watercolor 15 x 22 inches
Ever since first seeing this fortified medieval bridge for the first time, I have wanted to paint it. There is something stirring about the vision of this amazingly old structure, built in 1350 AD, standing over the Lot River in Cahors, France! It is the last standing fortified bridge of this age in Europe.
History aside, the painting challenges presented by this structure and the river would entertain any painter . . . accomplished or otherwise. There were, originally, three towers on the bridge . . .one at each end and one in mid river. Should the artist paint the whole bridge? I mean “one must paint what one sees, correct?” I don’t think so. After all, whether the viewer of the painting has or has not seen the actual location, the viewer is still confronted with all the vagaries of the painting itself: There must be a strong composition. Dark and light shapes must be considered and how they are placed inside the picture plane is what holds a viewer’s attention. It doesn’t matter if the correct colors are used . . . .or if all the bricks and limestone blocks show up or not . . . .It really doesn’t matter if the details, like the shapes of the windows in the towers, are shown. It boils down to the composition. Yes, reflections and that sort of thing make the painting entertaining, but, if one really looks beyond naming aspects of the picture, those reflections are still part of the light / dark arrangement of shapes in the picture plane.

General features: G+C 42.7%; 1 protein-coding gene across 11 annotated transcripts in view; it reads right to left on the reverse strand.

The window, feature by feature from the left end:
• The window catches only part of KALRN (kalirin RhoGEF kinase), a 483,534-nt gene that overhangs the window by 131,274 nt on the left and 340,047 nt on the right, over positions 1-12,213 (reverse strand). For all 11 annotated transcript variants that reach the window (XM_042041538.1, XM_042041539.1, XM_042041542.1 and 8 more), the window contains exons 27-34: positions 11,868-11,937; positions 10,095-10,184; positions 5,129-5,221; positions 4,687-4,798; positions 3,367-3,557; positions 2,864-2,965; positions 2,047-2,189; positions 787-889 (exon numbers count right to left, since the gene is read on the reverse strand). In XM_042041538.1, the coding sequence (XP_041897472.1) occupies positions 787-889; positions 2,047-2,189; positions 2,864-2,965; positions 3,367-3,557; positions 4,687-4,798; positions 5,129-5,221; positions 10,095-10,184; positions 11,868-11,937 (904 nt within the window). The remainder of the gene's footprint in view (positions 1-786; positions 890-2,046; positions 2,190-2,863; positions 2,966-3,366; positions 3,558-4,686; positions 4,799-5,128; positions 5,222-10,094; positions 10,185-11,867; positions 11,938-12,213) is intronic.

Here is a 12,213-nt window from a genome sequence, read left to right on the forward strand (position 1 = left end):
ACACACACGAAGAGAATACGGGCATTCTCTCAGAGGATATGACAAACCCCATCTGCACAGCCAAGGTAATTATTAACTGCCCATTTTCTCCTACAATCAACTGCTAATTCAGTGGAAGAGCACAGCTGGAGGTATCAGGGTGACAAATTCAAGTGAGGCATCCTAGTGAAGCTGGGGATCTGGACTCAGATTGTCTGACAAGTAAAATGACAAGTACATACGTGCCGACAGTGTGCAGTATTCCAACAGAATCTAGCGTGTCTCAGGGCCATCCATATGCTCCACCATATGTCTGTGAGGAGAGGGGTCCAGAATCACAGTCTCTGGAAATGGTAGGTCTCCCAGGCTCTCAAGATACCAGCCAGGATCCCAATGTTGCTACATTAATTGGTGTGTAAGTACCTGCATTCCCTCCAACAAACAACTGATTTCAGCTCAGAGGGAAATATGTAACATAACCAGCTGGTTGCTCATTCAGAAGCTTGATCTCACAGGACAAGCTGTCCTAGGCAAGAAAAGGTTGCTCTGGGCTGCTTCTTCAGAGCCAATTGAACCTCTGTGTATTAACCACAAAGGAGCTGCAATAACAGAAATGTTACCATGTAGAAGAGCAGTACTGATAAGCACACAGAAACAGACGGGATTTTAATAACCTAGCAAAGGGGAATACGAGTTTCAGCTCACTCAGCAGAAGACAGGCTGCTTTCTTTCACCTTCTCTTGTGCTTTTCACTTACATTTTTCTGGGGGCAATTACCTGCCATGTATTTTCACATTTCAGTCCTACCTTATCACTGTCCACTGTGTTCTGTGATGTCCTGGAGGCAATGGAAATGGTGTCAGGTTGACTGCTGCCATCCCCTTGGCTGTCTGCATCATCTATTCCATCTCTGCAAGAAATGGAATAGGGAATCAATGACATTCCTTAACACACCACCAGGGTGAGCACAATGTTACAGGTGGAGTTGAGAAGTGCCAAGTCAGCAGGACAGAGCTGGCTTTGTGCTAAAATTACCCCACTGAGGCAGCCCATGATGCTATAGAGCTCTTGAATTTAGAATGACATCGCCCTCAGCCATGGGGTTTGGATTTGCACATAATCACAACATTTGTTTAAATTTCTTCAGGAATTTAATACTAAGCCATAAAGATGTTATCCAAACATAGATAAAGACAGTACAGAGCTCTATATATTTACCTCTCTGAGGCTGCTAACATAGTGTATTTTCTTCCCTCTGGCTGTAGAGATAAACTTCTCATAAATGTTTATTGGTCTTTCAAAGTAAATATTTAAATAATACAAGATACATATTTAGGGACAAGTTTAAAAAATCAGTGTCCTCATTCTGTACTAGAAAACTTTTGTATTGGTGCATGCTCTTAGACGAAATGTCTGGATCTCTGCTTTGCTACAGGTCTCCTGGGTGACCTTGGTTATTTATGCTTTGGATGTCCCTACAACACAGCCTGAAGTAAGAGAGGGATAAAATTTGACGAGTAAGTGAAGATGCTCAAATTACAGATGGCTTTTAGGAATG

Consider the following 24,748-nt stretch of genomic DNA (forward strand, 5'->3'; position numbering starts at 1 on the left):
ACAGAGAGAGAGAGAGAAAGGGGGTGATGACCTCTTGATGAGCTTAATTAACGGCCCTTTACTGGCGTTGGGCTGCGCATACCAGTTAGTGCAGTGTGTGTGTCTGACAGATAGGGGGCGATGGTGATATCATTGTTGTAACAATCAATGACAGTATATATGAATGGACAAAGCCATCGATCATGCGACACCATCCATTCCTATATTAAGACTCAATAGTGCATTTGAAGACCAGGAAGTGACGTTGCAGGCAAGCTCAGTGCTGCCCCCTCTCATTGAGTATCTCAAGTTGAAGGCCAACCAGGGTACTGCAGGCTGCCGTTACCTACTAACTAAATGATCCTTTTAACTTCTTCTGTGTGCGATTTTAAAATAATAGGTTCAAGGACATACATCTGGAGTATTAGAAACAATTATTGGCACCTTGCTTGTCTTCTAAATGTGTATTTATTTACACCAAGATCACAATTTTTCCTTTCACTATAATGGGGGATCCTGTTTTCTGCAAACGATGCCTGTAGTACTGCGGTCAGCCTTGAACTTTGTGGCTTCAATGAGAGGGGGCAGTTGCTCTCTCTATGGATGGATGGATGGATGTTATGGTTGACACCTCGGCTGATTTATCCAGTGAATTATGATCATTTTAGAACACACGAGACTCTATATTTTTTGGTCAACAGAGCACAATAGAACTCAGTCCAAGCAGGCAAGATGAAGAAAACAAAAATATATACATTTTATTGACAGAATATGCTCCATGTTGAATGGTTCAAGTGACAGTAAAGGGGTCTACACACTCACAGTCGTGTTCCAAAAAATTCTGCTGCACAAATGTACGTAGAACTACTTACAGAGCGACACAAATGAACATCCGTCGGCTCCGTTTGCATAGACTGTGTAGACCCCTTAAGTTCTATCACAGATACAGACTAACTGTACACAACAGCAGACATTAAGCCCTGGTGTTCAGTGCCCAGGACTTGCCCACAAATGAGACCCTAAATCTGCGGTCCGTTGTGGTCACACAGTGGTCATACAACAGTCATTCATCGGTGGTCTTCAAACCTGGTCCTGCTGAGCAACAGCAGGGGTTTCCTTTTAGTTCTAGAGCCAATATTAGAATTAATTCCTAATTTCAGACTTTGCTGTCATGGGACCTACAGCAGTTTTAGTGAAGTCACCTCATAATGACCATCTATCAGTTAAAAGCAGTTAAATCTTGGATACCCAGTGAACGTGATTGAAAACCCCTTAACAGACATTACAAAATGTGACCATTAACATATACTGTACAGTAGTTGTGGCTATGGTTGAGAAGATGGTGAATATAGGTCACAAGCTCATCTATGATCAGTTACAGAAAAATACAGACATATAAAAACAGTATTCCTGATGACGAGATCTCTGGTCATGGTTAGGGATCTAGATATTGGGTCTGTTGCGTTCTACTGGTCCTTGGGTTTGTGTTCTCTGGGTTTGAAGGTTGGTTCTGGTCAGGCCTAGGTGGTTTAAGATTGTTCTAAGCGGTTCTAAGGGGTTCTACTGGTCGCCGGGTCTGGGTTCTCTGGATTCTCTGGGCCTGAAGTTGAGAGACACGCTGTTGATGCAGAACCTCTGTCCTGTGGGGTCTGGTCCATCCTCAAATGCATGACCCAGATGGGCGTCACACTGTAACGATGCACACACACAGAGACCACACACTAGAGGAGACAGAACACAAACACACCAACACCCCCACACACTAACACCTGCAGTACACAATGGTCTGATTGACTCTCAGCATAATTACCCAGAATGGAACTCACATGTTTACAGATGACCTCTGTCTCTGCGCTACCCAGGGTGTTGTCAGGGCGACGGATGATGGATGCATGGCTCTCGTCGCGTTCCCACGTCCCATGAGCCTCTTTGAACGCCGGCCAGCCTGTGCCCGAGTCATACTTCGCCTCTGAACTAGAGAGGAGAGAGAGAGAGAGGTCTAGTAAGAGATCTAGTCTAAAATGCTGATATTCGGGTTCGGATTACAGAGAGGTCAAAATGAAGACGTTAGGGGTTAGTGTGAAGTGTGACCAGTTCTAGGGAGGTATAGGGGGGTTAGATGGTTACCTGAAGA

So, I omitted the mid span tower. Why? Well, it served the composition better to omit it.
Then, someone will remark about the ripples in the water . . . . .Originally, those ripples didn’t exist in the painting. It was originally set to show the water as a flat mirroring plane. But, alas, the eye fell right out of the picture as those long reflections led the viewer straight down and out. As we read left to right, there was nothing to halt the eye from wandering off the page to the right side. So, the ripples were put in to break up those straight verticals. And they were sloped upward, as they moved to the right, to slow the eye and to hold the eye in the picture.
Trickery, you say? I suppose you could even say “cheap tricks.” Fact is that the artist must resort to these sort of design considerations in every painting he or she makes . . . .even if it doesn’t look like what’s there. The artist’s job is to make well designed paintings . . . .not a photograph using paint. Just because it was “there” doesn’t mean that it needs to be painted